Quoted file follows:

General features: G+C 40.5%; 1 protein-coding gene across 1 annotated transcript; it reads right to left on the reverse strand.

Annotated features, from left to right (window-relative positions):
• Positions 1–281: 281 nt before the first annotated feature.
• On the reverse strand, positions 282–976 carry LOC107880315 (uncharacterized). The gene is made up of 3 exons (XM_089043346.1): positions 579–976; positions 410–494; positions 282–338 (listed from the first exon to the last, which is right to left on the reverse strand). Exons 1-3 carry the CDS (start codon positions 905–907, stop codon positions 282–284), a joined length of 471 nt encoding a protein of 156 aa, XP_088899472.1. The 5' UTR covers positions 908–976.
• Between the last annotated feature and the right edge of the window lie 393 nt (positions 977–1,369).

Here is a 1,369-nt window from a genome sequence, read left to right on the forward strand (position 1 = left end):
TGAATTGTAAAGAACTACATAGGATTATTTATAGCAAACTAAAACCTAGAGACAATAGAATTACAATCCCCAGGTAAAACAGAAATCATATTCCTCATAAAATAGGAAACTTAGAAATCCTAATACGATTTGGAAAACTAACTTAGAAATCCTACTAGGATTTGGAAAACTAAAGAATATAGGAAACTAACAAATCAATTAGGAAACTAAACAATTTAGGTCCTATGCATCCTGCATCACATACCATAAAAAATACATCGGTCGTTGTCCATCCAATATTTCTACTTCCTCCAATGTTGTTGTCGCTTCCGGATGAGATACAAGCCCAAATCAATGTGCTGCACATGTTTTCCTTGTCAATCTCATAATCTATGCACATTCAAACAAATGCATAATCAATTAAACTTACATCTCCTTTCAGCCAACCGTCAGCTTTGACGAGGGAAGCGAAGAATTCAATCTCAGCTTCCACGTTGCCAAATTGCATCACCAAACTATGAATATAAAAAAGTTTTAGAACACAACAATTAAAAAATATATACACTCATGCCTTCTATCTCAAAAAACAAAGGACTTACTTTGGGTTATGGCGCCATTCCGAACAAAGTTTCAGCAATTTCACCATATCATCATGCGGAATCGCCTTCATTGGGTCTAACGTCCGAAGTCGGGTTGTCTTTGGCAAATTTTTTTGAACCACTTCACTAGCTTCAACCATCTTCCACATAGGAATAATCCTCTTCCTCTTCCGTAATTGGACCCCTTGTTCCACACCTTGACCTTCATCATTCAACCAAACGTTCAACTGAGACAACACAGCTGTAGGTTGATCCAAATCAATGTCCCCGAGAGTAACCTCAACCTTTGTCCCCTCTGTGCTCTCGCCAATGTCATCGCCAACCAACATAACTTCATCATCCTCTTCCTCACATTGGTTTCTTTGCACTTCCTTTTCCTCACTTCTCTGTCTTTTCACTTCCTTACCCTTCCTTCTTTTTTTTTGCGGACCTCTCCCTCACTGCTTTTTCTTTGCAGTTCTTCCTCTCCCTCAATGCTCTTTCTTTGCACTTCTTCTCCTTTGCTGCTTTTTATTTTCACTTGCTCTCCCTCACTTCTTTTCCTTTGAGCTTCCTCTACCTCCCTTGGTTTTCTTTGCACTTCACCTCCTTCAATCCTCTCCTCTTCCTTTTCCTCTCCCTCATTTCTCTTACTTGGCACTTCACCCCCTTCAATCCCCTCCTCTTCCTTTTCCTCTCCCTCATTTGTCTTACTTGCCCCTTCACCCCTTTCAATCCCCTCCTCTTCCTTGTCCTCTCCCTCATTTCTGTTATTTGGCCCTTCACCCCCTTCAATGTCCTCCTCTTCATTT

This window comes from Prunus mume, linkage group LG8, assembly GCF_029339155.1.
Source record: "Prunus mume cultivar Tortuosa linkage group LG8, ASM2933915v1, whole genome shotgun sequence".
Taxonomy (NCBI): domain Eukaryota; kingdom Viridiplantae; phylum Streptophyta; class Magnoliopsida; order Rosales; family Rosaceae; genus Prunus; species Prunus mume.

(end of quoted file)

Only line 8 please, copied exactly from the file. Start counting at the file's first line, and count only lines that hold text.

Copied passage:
This window comes from Prunus mume, linkage group LG8, assembly GCF_029339155.1.